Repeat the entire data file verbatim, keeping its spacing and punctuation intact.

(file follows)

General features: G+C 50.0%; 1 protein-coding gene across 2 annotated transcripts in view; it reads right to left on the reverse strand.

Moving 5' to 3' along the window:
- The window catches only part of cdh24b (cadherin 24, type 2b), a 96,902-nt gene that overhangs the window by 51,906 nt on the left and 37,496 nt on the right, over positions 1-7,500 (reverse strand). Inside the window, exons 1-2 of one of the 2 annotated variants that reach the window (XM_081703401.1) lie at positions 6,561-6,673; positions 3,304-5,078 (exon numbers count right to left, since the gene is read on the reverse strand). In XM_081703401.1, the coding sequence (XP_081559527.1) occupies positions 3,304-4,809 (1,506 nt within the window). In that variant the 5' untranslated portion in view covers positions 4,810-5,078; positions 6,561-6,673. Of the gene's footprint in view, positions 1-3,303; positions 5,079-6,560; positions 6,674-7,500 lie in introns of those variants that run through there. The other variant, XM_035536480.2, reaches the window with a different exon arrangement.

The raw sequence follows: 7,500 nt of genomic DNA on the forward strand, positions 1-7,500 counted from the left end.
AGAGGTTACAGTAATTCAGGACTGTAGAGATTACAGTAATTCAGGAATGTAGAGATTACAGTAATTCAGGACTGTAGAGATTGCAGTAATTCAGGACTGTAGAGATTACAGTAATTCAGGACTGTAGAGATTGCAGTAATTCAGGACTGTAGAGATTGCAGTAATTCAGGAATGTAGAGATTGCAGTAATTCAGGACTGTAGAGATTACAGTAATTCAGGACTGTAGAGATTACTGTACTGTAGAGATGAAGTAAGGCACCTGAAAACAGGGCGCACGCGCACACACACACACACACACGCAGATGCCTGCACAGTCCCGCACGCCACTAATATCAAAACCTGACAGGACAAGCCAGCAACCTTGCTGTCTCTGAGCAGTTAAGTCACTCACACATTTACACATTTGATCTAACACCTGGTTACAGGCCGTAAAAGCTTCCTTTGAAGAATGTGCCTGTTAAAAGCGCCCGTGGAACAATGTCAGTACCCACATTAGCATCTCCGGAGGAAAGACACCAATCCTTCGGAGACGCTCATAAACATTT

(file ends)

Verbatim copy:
General features: G+C 50.0%; 1 protein-coding gene across 2 annotated transcripts in view; it reads right to left on the reverse strand.

Moving 5' to 3' along the window:
- The window catches only part of cdh24b (cadherin 24, type 2b), a 96,902-nt gene that overhangs the window by 51,906 nt on the left and 37,496 nt on the right, over positions 1-7,500 (reverse strand). Inside the window, exons 1-2 of one of the 2 annotated variants that reach the window (XM_081703401.1) lie at positions 6,561-6,673; positions 3,304-5,078 (exon numbers count right to left, since the gene is read on the reverse strand). In XM_081703401.1, the coding sequence (XP_081559527.1) occupies positions 3,304-4,809 (1,506 nt within the window). In that variant the 5' untranslated portion in view covers positions 4,810-5,078; positions 6,561-6,673. Of the gene's footprint in view, positions 1-3,303; positions 5,079-6,560; positions 6,674-7,500 lie in introns of those variants that run through there. The other variant, XM_035536480.2, reaches the window with a different exon arrangement.

The raw sequence follows: 7,500 nt of genomic DNA on the forward strand, positions 1-7,500 counted from the left end.
AGAGGTTACAGTAATTCAGGACTGTAGAGATTACAGTAATTCAGGAATGTAGAGATTACAGTAATTCAGGACTGTAGAGATTGCAGTAATTCAGGACTGTAGAGATTACAGTAATTCAGGACTGTAGAGATTGCAGTAATTCAGGACTGTAGAGATTGCAGTAATTCAGGAATGTAGAGATTGCAGTAATTCAGGACTGTAGAGATTACAGTAATTCAGGACTGTAGAGATTACTGTACTGTAGAGATGAAGTAAGGCACCTGAAAACAGGGCGCACGCGCACACACACACACACACACGCAGATGCCTGCACAGTCCCGCACGCCACTAATATCAAAACCTGACAGGACAAGCCAGCAACCTTGCTGTCTCTGAGCAGTTAAGTCACTCACACATTTACACATTTGATCTAACACCTGGTTACAGGCCGTAAAAGCTTCCTTTGAAGAATGTGCCTGTTAAAAGCGCCCGTGGAACAATGTCAGTACCCACATTAGCATCTCCGGAGGAAAGACACCAATCCTTCGGAGACGCTCATAAACATTT